Recently there has been a boom in books and TV shows on a distinctive feature of contemporary Japan, to wit: lauding Japanese superiority.1 This type of immodest claims to superiority was popular in wartime, as the historian John W. Dower noted: “Poets, priests, and propagandists alike extolled the superiority of the ‘Yamato race’ and the sublime destiny of the Imperial Way.”2 A vivid historical example is an appendix to the monthly magazine Hinode (Sunrise) revealingly titled Here is Japan’s Greatness Shining in the World ― vaunting the world’s top military strength, indomitable spirit, etc.
This perspective gained great popularity in 1933, the very year Japan’s isolation became more pronounced when the country withdrew from the League of Nations due to international criticism in the wake of the Manchurian Incident.3 Akutagawa Prize winning author Tanabe Seiko articulates her discomfort with such peculiar self-glorification, which evokes memories of forced-fed propaganda about Japanese intelligence and might (e.g. high IQ and physical prowess as well as superior eye color) on the eve of World War II (Addendum).4 My question is simply: Where does this kind of parochial conceit or smugness come from? Is this one of “the signs society gives out cryptically”?5 What does this tell us about our society? I think it has something to do with the poverty of Japan’s democracy, however, looking elsewhere (cf. Aryan supremacy), there is reason to conclude that it is not limited to my native country.
Yet, if there is a distinctive feature, it is perhaps the lack of political breadth. Writing in Foreign Affairs (January/February, 2015), Nassim Nicholas Taleb and Gregory F. Treverton equate Japan’s “lack of political variability” with “long-term dominance by a single party” which they identify as a source of fragility.6 Taleb and Treverton address countries’ fragility as follows:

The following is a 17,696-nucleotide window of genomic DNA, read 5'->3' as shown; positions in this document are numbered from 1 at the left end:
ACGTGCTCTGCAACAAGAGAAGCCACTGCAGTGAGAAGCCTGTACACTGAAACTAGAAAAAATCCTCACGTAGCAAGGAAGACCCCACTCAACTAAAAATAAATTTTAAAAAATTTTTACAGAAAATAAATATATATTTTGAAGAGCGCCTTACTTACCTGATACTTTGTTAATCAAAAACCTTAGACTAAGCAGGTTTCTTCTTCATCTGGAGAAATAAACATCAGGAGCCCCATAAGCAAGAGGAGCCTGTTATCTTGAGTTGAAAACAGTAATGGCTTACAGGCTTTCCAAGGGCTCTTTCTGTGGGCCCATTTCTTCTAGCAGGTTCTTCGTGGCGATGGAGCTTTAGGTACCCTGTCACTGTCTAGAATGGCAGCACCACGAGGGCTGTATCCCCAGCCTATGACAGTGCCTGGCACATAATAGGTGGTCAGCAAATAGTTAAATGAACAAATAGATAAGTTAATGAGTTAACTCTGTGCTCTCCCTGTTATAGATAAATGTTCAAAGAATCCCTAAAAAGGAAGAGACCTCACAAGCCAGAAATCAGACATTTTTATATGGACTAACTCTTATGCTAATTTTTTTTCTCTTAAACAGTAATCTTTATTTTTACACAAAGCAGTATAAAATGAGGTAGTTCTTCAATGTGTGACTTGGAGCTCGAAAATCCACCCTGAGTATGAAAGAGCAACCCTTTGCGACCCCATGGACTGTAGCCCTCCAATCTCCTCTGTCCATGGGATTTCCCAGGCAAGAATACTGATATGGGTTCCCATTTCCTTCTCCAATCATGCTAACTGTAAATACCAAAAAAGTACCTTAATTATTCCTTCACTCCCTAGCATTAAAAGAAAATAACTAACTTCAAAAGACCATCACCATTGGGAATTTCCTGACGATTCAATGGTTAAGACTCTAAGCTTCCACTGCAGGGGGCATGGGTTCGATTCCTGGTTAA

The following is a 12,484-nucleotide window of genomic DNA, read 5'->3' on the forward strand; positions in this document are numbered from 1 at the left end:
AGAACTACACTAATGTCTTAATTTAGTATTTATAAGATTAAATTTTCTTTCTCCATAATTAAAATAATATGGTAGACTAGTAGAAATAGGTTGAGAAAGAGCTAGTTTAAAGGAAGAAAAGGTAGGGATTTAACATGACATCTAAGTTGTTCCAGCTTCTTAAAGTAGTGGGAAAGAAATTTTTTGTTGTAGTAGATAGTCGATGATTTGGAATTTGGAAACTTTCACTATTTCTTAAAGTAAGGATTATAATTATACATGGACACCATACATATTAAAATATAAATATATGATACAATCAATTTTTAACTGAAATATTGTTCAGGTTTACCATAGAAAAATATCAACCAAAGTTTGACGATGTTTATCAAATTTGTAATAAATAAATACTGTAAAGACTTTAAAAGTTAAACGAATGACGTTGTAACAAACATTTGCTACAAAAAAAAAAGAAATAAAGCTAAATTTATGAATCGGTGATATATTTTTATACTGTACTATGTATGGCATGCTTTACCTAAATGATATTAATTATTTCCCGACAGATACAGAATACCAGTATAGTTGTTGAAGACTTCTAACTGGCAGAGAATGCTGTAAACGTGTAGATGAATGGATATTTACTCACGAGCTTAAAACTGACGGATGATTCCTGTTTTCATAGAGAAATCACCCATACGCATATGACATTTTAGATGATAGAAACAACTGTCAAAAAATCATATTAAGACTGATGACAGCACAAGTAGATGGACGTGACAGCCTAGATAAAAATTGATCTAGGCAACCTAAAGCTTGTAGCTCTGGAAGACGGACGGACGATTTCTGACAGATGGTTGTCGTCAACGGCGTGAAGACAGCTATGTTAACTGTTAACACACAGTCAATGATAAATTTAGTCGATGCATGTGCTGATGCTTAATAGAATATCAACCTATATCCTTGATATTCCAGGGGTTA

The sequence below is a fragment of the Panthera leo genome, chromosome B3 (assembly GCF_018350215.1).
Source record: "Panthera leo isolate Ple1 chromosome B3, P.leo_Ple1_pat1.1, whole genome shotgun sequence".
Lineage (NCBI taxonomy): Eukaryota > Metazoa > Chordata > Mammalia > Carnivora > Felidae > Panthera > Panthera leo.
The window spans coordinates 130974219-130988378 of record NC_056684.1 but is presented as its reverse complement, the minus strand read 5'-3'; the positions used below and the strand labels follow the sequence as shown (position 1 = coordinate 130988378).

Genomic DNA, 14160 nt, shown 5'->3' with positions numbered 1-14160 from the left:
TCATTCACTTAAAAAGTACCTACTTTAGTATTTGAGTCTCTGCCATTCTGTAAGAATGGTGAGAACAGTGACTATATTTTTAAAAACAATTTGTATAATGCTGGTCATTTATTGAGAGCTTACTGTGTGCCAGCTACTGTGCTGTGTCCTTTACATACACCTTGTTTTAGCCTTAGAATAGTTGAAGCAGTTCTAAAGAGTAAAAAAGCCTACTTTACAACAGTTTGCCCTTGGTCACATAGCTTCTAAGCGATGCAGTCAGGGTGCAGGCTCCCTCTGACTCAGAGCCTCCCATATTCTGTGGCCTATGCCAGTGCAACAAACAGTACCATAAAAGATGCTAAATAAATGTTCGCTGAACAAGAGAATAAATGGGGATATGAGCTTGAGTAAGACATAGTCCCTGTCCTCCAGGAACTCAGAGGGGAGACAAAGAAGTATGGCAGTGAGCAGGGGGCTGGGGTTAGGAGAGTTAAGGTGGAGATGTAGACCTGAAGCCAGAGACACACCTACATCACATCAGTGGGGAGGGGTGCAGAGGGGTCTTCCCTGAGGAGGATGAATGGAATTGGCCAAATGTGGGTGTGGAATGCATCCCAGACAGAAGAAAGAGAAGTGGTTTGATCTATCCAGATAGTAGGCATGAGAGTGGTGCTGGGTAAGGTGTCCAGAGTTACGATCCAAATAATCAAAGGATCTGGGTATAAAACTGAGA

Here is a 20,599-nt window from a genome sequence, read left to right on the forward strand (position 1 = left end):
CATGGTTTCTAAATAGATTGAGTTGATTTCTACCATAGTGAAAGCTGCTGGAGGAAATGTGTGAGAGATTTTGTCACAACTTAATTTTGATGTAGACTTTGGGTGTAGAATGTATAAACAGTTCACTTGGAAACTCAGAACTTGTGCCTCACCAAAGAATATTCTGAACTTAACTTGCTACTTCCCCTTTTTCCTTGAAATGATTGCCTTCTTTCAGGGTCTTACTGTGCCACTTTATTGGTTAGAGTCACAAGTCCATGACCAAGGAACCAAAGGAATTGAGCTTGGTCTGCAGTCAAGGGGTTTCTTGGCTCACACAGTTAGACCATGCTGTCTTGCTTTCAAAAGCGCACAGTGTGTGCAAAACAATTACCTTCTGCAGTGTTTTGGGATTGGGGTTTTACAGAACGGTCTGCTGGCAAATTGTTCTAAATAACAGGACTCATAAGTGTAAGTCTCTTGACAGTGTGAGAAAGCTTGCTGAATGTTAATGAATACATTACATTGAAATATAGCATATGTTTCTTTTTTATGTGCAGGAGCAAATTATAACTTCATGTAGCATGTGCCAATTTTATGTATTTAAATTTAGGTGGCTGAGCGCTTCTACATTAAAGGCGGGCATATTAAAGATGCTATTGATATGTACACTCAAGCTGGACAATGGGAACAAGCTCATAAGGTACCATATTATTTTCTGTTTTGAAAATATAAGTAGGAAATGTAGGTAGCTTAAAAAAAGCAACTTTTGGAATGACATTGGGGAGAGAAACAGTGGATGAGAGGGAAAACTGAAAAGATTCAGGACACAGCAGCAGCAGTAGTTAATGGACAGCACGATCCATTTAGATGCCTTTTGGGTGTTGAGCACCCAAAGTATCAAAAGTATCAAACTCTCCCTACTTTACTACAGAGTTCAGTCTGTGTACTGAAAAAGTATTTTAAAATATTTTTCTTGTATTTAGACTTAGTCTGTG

Contrary to conventional wisdom, genuinely stable countries experience moderate political changes, continually switching governments and reversing their political orientations. … It is political variability that makes democracies less fragile than autocracies.7
Indeed, Japan has had “the same conservative political lineage”8 for long continuity as well as the disparity in vote values between districts. For example, in the lower house election in December of 2014, the government gained a majority victory with 76% of the seats, only receiving 24.7% of the total voters’ support (merely 17.4% for the Liberal Democratic Party or the LDP in proportional representation), in the lowest turnout (52.7%) in postwar politics.9 This figure translates into approximately one in six people voted for the LDP, giving them disproportionate power thanks to the disparity in vote values, record-high abstention, and opposition party failure.
In addition to one party predominance,10 what is striking is growing ethnocentricism. The assertion of Japanese supremacy requires the idea and images of allegedly unique Japaneseness distinguishing the nation from ‘other countries,’ touted as ‘the essence of Japanese culture,’ ‘Japan-specific,’ ‘quintessentially Japanese,’ ‘traditionally Japanese,’ or the like. Such essentialist attributes have to be identified, foregrounded, and developed into a widespread popular notion through extensive ideological socializations and indoctrination. In addition, it is well documented that championing superiority is associated with imperial ventures, which prepared people to live and sacrifice in the name of nation. This leads us to look to particularistic identities for belligerency and collective allegiances.
In his book Identity and Violence: The Illusion of Destiny, Amartya Sen challenges a “‘solitarist’ approach to human identity” which typically divides and reduces people into a single dimension linked to civilization or religion (e.g. the misguided “Clash of Civilizations” of Samuel Huntington) and, in doing so, creates the illusion of an exclusive sense of belonging to a unique group, engulfed by a shell of a choiceless singular affiliation.11 Often, differences highlighted and riven by singular identities are exploited to generate fear and hostility, thus inciting a sense of inevitability about the steep slope from division to violence.12